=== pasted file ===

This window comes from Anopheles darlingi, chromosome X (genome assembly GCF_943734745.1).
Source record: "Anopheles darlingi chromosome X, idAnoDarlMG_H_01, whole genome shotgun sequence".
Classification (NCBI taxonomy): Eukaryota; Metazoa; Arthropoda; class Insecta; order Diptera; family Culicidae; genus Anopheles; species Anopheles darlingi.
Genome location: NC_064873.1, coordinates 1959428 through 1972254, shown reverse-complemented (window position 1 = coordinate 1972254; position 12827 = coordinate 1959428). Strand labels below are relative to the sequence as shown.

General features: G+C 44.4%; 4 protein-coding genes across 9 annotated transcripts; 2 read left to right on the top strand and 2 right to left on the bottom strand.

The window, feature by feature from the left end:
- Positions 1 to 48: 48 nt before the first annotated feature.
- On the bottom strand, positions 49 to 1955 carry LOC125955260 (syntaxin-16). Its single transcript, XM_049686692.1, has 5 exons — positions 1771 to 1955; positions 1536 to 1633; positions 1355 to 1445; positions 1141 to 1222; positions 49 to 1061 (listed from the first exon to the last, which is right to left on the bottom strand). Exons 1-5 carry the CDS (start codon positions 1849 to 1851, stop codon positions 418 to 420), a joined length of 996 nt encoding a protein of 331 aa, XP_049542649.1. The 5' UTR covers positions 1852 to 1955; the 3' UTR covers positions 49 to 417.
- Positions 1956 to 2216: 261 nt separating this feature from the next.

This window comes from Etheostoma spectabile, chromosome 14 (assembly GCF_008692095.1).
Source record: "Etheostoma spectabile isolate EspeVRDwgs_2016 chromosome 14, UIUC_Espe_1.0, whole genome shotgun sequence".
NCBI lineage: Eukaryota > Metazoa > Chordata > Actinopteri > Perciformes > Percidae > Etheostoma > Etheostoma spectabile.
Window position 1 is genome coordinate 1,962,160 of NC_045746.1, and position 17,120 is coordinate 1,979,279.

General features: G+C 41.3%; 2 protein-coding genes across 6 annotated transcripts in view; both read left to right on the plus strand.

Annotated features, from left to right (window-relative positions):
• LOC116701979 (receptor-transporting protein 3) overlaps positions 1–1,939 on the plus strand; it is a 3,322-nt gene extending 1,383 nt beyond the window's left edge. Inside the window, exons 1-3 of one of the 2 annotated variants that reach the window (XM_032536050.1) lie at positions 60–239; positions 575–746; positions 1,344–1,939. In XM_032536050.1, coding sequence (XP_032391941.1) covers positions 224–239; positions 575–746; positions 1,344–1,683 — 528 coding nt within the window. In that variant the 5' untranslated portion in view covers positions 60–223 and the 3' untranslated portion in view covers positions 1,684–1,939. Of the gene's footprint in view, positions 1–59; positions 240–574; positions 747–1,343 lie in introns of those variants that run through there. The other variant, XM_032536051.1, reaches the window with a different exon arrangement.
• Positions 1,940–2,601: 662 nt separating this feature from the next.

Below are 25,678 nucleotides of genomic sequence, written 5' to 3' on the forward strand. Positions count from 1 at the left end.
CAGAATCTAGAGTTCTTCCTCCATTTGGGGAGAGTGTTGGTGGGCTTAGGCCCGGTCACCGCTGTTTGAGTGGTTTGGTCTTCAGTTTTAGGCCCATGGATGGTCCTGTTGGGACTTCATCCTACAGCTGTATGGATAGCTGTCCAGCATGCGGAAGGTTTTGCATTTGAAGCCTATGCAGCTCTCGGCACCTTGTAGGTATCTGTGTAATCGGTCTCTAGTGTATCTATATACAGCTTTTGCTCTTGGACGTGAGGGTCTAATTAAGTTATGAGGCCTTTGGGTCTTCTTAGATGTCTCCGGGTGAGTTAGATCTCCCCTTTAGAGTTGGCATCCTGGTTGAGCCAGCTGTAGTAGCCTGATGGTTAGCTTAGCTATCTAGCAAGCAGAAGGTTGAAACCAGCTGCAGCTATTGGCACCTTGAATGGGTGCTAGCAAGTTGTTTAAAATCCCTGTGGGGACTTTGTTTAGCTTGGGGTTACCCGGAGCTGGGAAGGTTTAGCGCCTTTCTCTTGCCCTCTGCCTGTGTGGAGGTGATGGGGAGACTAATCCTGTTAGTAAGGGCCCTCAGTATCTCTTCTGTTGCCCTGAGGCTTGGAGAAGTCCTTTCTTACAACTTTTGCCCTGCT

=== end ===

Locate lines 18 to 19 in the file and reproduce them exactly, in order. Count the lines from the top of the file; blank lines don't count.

Below are 25,678 nucleotides of genomic sequence, written 5' to 3' on the forward strand. Positions count from 1 at the left end.
CAGAATCTAGAGTTCTTCCTCCATTTGGGGAGAGTGTTGGTGGGCTTAGGCCCGGTCACCGCTGTTTGAGTGGTTTGGTCTTCAGTTTTAGGCCCATGGATGGTCCTGTTGGGACTTCATCCTACAGCTGTATGGATAGCTGTCCAGCATGCGGAAGGTTTTGCATTTGAAGCCTATGCAGCTCTCGGCACCTTGTAGGTATCTGTGTAATCGGTCTCTAGTGTATCTATATACAGCTTTTGCTCTTGGACGTGAGGGTCTAATTAAGTTATGAGGCCTTTGGGTCTTCTTAGATGTCTCCGGGTGAGTTAGATCTCCCCTTTAGAGTTGGCATCCTGGTTGAGCCAGCTGTAGTAGCCTGATGGTTAGCTTAGCTATCTAGCAAGCAGAAGGTTGAAACCAGCTGCAGCTATTGGCACCTTGAATGGGTGCTAGCAAGTTGTTTAAAATCCCTGTGGGGACTTTGTTTAGCTTGGGGTTACCCGGAGCTGGGAAGGTTTAGCGCCTTTCTCTTGCCCTCTGCCTGTGTGGAGGTGATGGGGAGACTAATCCTGTTAGTAAGGGCCCTCAGTATCTCTTCTGTTGCCCTGAGGCTTGGAGAAGTCCTTTCTTACAACTTTTGCCCTGCT